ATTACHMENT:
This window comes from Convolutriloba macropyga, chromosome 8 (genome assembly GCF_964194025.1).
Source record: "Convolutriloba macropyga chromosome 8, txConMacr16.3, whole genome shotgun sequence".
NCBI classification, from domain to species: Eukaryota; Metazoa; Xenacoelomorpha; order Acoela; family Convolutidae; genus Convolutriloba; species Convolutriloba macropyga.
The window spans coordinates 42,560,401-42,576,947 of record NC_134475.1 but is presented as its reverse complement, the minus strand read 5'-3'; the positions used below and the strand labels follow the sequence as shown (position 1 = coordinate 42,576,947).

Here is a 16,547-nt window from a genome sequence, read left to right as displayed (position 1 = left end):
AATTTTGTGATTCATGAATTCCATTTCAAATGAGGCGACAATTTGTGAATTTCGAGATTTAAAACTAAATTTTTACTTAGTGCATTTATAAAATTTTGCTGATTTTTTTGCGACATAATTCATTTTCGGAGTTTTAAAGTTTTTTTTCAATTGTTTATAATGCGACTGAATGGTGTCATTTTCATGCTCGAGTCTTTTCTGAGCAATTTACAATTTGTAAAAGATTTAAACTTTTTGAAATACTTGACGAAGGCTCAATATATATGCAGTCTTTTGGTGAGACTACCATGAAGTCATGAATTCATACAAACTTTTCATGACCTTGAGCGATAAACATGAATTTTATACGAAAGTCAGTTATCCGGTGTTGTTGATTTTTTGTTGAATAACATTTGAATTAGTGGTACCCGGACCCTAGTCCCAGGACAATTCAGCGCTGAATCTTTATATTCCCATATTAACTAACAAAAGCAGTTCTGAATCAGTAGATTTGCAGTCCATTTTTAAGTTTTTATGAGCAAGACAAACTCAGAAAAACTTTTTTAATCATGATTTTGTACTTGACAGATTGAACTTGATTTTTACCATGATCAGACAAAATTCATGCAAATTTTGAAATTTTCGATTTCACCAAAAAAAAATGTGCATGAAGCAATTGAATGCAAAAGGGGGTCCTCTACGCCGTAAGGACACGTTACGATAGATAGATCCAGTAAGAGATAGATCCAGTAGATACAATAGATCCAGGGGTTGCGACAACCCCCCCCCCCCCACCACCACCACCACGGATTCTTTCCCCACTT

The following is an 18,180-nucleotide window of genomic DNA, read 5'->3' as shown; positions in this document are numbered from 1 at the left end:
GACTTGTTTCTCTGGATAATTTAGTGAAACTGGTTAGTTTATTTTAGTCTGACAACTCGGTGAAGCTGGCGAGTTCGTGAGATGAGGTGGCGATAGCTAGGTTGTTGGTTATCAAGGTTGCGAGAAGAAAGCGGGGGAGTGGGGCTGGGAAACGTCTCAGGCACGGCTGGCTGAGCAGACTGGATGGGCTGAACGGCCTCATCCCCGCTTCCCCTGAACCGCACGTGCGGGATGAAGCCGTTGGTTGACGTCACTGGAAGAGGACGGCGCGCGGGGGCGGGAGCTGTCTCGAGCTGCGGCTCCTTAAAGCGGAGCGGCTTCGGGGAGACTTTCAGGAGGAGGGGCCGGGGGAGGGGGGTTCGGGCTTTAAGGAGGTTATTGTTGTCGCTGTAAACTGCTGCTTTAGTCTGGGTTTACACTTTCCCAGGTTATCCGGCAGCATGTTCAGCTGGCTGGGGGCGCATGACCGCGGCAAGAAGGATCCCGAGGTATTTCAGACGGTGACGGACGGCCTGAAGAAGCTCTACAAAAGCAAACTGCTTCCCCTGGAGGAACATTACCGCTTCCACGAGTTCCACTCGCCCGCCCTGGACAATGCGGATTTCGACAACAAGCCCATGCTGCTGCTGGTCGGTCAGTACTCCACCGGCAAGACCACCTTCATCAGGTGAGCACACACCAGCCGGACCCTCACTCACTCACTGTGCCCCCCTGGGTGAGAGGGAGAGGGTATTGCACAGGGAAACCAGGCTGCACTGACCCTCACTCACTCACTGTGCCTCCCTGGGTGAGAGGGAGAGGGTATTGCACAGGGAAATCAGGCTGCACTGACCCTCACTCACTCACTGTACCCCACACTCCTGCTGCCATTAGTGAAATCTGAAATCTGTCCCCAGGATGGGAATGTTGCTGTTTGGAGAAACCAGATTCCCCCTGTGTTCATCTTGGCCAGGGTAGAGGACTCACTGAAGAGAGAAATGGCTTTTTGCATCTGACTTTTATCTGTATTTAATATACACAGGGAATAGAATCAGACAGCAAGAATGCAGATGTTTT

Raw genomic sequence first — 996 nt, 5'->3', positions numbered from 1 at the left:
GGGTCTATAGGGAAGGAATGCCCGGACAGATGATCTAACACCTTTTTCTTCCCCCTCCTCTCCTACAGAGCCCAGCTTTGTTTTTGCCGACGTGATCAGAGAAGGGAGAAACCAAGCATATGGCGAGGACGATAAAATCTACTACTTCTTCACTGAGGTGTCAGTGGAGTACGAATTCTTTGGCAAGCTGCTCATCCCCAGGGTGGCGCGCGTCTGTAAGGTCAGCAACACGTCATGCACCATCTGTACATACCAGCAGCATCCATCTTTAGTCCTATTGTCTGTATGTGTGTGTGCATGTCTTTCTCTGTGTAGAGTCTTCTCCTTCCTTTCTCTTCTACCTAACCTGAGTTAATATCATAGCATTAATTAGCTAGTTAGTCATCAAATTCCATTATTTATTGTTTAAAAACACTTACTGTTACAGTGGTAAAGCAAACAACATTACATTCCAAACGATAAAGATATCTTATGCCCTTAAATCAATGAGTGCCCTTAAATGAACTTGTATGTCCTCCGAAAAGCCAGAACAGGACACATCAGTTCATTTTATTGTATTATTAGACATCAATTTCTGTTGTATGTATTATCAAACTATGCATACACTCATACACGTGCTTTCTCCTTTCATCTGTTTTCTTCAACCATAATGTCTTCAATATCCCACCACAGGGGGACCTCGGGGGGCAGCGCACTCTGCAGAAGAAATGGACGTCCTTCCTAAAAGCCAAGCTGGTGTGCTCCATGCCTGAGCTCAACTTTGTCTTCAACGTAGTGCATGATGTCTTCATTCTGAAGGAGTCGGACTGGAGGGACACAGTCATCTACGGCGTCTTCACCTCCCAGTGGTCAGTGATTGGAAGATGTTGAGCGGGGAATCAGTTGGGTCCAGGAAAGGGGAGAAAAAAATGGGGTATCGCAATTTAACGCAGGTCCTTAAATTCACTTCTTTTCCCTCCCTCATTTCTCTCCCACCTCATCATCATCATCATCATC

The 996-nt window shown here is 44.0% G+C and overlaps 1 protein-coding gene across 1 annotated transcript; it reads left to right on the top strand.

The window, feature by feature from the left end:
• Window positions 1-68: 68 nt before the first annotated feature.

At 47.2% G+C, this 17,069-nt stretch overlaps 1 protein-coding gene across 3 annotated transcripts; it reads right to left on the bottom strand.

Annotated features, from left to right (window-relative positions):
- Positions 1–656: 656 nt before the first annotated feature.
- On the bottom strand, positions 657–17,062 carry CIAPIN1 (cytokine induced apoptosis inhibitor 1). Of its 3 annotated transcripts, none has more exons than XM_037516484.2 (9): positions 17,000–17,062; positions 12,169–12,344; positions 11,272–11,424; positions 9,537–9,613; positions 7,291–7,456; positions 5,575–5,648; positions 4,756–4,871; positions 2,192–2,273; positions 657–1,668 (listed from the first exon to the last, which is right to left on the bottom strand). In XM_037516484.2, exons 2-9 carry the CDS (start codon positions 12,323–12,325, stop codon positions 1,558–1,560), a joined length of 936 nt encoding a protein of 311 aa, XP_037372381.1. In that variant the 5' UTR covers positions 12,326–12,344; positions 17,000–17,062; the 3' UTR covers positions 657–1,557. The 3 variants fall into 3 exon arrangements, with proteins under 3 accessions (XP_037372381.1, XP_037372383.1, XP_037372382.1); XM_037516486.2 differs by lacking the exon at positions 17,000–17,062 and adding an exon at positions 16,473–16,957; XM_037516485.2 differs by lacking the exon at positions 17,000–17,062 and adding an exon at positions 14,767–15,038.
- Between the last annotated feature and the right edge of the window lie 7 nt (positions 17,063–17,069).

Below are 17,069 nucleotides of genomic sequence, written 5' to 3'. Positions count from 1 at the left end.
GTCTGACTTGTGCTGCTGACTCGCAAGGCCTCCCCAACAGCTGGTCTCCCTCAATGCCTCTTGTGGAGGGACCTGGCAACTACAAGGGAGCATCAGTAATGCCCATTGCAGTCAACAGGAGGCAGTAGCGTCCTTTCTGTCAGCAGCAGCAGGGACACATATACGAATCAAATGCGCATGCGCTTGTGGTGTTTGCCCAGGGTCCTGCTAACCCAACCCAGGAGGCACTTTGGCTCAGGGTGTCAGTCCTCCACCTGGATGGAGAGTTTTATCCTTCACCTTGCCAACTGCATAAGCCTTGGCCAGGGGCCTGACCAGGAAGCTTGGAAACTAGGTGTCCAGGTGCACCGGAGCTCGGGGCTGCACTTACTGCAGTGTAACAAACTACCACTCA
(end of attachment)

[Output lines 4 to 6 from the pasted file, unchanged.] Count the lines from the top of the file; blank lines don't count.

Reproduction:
The window spans coordinates 42,560,401-42,576,947 of record NC_134475.1 but is presented as its reverse complement, the minus strand read 5'-3'; the positions used below and the strand labels follow the sequence as shown (position 1 = coordinate 42,576,947).

Here is a 16,547-nt window from a genome sequence, read left to right as displayed (position 1 = left end):
AATTTTGTGATTCATGAATTCCATTTCAAATGAGGCGACAATTTGTGAATTTCGAGATTTAAAACTAAATTTTTACTTAGTGCATTTATAAAATTTTGCTGATTTTTTTGCGACATAATTCATTTTCGGAGTTTTAAAGTTTTTTTTCAATTGTTTATAATGCGACTGAATGGTGTCATTTTCATGCTCGAGTCTTTTCTGAGCAATTTACAATTTGTAAAAGATTTAAACTTTTTGAAATACTTGACGAAGGCTCAATATATATGCAGTCTTTTGGTGAGACTACCATGAAGTCATGAATTCATACAAACTTTTCATGACCTTGAGCGATAAACATGAATTTTATACGAAAGTCAGTTATCCGGTGTTGTTGATTTTTTGTTGAATAACATTTGAATTAGTGGTACCCGGACCCTAGTCCCAGGACAATTCAGCGCTGAATCTTTATATTCCCATATTAACTAACAAAAGCAGTTCTGAATCAGTAGATTTGCAGTCCATTTTTAAGTTTTTATGAGCAAGACAAACTCAGAAAAACTTTTTTAATCATGATTTTGTACTTGACAGATTGAACTTGATTTTTACCATGATCAGACAAAATTCATGCAAATTTTGAAATTTTCGATTTCACCAAAAAAAAATGTGCATGAAGCAATTGAATGCAAAAGGGGGTCCTCTACGCCGTAAGGACACGTTACGATAGATAGATCCAGTAAGAGATAGATCCAGTAGATACAATAGATCCAGGGGTTGCGACAACCCCCCCCCCCCCACCACCACCACCACGGATTCTTTCCCCACTT